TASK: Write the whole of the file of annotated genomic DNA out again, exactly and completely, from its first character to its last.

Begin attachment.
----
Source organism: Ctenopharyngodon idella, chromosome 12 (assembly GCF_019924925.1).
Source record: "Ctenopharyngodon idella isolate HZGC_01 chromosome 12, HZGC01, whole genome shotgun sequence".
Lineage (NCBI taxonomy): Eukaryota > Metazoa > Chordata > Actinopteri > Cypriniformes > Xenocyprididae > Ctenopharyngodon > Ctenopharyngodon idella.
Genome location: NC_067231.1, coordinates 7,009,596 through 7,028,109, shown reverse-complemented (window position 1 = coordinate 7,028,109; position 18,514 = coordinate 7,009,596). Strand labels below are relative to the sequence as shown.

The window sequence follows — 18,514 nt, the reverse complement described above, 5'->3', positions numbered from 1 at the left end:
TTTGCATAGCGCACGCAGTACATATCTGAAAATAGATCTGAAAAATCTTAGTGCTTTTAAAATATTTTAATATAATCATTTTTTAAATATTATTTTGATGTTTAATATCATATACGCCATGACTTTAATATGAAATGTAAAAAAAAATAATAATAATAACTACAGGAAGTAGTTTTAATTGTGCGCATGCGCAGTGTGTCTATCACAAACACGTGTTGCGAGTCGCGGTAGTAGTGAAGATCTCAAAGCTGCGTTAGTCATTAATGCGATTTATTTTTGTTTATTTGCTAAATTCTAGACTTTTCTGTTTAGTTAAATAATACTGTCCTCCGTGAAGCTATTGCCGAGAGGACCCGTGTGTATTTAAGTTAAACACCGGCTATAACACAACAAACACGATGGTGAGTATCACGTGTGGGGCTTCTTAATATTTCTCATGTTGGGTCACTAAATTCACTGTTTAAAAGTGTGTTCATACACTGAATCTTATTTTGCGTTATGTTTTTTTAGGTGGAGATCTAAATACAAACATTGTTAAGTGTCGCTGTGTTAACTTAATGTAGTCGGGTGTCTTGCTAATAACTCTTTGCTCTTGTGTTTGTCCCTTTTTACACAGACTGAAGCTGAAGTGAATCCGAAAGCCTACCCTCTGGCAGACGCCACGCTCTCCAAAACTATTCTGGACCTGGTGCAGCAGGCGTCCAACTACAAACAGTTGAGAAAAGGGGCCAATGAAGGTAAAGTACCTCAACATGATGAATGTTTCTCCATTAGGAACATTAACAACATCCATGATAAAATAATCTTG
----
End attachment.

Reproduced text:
Source organism: Ctenopharyngodon idella, chromosome 12 (assembly GCF_019924925.1).
Source record: "Ctenopharyngodon idella isolate HZGC_01 chromosome 12, HZGC01, whole genome shotgun sequence".
Lineage (NCBI taxonomy): Eukaryota > Metazoa > Chordata > Actinopteri > Cypriniformes > Xenocyprididae > Ctenopharyngodon > Ctenopharyngodon idella.
Genome location: NC_067231.1, coordinates 7,009,596 through 7,028,109, shown reverse-complemented (window position 1 = coordinate 7,028,109; position 18,514 = coordinate 7,009,596). Strand labels below are relative to the sequence as shown.

The window sequence follows — 18,514 nt, the reverse complement described above, 5'->3', positions numbered from 1 at the left end:
TTTGCATAGCGCACGCAGTACATATCTGAAAATAGATCTGAAAAATCTTAGTGCTTTTAAAATATTTTAATATAATCATTTTTTAAATATTATTTTGATGTTTAATATCATATACGCCATGACTTTAATATGAAATGTAAAAAAAAATAATAATAATAACTACAGGAAGTAGTTTTAATTGTGCGCATGCGCAGTGTGTCTATCACAAACACGTGTTGCGAGTCGCGGTAGTAGTGAAGATCTCAAAGCTGCGTTAGTCATTAATGCGATTTATTTTTGTTTATTTGCTAAATTCTAGACTTTTCTGTTTAGTTAAATAATACTGTCCTCCGTGAAGCTATTGCCGAGAGGACCCGTGTGTATTTAAGTTAAACACCGGCTATAACACAACAAACACGATGGTGAGTATCACGTGTGGGGCTTCTTAATATTTCTCATGTTGGGTCACTAAATTCACTGTTTAAAAGTGTGTTCATACACTGAATCTTATTTTGCGTTATGTTTTTTTAGGTGGAGATCTAAATACAAACATTGTTAAGTGTCGCTGTGTTAACTTAATGTAGTCGGGTGTCTTGCTAATAACTCTTTGCTCTTGTGTTTGTCCCTTTTTACACAGACTGAAGCTGAAGTGAATCCGAAAGCCTACCCTCTGGCAGACGCCACGCTCTCCAAAACTATTCTGGACCTGGTGCAGCAGGCGTCCAACTACAAACAGTTGAGAAAAGGGGCCAATGAAGGTAAAGTACCTCAACATGATGAATGTTTCTCCATTAGGAACATTAACAACATCCATGATAAAATAATCTTG